We had a sizable but not crazy snowstorm again the other day. The snow itself was wet and dense, beautiful.
All so pretty, everyone was out taking photos, talking about how the city looked like a fairy tale.
But then, Tuesday night, we got more snow. By Wednesday morning the falling snow turned into sleet. All freaking day. That lovely, heavy snow became piles of slush with a thick layer of ice.
It’s great that this is a walking city, but it isn’t easy to navigate when the sewers can’t handle the amount of dirty, packed, snow and slush. The corners and curb cuts become freezing lakes. You think you’re stepping onto a snow pile, and then your foot sinks through a pile of icy muck and you’re shin deep. It’s been a long time since I’ve had to navigate the streets with a stroller, and yet, every year when I see those messy corners I think about how grateful I am that I’m not trying to find the one spot you can push through–usually about halfway up the street, exactly when 5 cars are coming through. On my way to pick up Flower Child the other day, there was a woman with a big stroller at the bottom of the stairs, getting ready to carry it up.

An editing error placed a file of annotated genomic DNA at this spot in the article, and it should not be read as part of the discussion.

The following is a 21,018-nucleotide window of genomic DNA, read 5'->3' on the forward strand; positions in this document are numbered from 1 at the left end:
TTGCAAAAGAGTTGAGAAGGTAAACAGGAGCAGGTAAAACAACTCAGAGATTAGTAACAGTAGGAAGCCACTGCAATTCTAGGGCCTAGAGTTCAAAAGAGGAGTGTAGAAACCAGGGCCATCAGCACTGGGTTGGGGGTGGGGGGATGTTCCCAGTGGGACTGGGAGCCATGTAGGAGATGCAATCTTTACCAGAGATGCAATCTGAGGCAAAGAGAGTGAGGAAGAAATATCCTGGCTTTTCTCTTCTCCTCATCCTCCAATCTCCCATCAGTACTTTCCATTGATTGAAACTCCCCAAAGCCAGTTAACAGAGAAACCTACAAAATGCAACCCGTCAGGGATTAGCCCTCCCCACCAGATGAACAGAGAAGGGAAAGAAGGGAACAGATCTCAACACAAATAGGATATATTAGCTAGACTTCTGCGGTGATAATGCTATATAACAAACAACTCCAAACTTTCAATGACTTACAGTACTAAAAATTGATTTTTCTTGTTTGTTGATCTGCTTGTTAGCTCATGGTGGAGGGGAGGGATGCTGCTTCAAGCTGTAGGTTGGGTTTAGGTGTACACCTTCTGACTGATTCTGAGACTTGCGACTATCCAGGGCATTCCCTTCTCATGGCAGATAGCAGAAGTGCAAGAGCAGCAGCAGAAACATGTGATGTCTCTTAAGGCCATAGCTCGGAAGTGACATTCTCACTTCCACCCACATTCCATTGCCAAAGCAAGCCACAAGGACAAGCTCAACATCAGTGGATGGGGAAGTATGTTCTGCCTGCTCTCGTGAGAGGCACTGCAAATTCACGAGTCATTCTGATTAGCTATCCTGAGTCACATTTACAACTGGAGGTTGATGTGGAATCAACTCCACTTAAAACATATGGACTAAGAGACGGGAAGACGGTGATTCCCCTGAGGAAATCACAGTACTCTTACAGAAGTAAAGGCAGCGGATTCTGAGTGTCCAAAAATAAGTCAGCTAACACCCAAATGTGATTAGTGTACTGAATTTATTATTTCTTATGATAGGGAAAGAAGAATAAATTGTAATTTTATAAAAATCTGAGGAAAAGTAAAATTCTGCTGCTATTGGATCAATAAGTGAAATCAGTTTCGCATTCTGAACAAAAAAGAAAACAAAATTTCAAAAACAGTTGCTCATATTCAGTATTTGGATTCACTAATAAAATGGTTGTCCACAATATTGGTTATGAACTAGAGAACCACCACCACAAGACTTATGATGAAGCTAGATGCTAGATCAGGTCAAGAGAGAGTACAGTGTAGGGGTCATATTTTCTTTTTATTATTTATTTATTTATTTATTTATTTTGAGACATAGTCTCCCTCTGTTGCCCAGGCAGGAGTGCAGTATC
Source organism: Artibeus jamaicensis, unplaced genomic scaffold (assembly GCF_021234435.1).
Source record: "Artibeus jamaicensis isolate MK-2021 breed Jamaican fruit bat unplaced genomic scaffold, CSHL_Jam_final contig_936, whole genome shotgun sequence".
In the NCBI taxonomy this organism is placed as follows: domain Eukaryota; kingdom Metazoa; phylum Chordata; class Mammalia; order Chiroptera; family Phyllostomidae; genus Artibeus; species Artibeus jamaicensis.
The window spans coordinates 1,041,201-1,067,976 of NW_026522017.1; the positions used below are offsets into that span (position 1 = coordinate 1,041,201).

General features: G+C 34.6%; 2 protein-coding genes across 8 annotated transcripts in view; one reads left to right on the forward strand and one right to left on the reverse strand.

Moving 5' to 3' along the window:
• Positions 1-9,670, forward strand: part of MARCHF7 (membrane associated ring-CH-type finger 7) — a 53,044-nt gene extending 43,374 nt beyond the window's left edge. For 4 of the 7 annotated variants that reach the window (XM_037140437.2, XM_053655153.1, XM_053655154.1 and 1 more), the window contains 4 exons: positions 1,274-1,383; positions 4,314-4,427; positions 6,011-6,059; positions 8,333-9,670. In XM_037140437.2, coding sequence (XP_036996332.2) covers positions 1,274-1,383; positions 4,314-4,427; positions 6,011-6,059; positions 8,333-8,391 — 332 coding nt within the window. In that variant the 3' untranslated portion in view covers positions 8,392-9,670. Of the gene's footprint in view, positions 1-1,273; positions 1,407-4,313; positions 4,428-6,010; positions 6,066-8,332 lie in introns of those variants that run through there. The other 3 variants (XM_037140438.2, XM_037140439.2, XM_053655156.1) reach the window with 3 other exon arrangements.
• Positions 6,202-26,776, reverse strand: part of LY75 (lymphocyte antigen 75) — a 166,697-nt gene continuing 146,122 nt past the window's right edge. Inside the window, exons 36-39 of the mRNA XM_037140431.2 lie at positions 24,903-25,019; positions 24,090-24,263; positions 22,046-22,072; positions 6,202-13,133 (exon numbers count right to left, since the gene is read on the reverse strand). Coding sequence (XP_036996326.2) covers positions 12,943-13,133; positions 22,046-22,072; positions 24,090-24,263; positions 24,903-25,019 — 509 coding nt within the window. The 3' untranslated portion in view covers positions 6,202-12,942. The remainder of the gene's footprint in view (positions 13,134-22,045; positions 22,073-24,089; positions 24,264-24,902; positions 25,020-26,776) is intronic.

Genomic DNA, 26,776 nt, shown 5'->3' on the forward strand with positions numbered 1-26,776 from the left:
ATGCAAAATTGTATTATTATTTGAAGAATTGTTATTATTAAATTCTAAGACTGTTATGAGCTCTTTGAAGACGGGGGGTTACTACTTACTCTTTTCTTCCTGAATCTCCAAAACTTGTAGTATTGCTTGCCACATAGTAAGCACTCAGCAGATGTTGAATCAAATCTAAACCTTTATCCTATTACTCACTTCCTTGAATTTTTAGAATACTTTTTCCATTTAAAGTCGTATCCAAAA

Ugh. I remember those days. Not fun in the best weather, let alone when those metal steps are icy and people are crowding to get in or out of the subway as quickly as possible. I helped her carry the stroller. Not a big deal, not a random act of kindness, just common courtesy. Her look of gratitude made me sad, I wish helping someone in this type of scenario was the rule, not the exception.
Yesterday I went out to walk a dog in the sleet. The streets were so iced over it was all I could do to focus on staying upright. Add in the super dooper hood of my parka that blocks my peripheral vision, and I wasn’t noticing anything. Heard a thud as I walked towards a local bodega, but really, I barely noticed, just trying to get to the sidewalk before the snow plows buried me in the ever rising snowbank against the curb. Frankly, everything was so muffled through my layers and I was concentrating so hard on not busting my ass, I’ve not sure I would know I was hit by a snow plow until I was snorting slush.
Picked up the dog, went past the bodega again, now add in trying not to fall on the ice with an overexcited dog pulling towards the park. Drunk guy on a cell phone, “No, they’re being robbed right now. It doesn’t matter if I’m drunk. I’m telling you, now. Send a car from the blahblah precinct.” Oh, New York.
By this morning, the streets look a bit less magical.